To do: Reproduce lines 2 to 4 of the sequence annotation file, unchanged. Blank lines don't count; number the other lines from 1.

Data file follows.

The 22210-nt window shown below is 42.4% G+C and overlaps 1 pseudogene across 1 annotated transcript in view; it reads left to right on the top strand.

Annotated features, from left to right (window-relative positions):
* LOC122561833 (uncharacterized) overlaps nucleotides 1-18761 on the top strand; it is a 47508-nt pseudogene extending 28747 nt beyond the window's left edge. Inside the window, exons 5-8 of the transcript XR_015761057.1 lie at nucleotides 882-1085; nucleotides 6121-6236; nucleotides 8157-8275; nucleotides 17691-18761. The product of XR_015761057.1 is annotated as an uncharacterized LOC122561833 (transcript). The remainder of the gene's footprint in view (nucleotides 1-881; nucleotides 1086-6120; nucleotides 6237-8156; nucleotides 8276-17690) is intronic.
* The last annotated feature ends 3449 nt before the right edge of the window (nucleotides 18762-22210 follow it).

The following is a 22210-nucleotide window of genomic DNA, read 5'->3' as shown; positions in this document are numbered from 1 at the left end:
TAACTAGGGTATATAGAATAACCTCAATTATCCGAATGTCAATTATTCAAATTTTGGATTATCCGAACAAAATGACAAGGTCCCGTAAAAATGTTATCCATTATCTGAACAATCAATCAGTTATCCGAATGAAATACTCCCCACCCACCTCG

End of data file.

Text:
Annotated features, from left to right (window-relative positions):
* LOC122561833 (uncharacterized) overlaps nucleotides 1-18761 on the top strand; it is a 47508-nt pseudogene extending 28747 nt beyond the window's left edge. Inside the window, exons 5-8 of the transcript XR_015761057.1 lie at nucleotides 882-1085; nucleotides 6121-6236; nucleotides 8157-8275; nucleotides 17691-18761. The product of XR_015761057.1 is annotated as an uncharacterized LOC122561833 (transcript). The remainder of the gene's footprint in view (nucleotides 1-881; nucleotides 1086-6120; nucleotides 6237-8156; nucleotides 8276-17690) is intronic.
* The last annotated feature ends 3449 nt before the right edge of the window (nucleotides 18762-22210 follow it).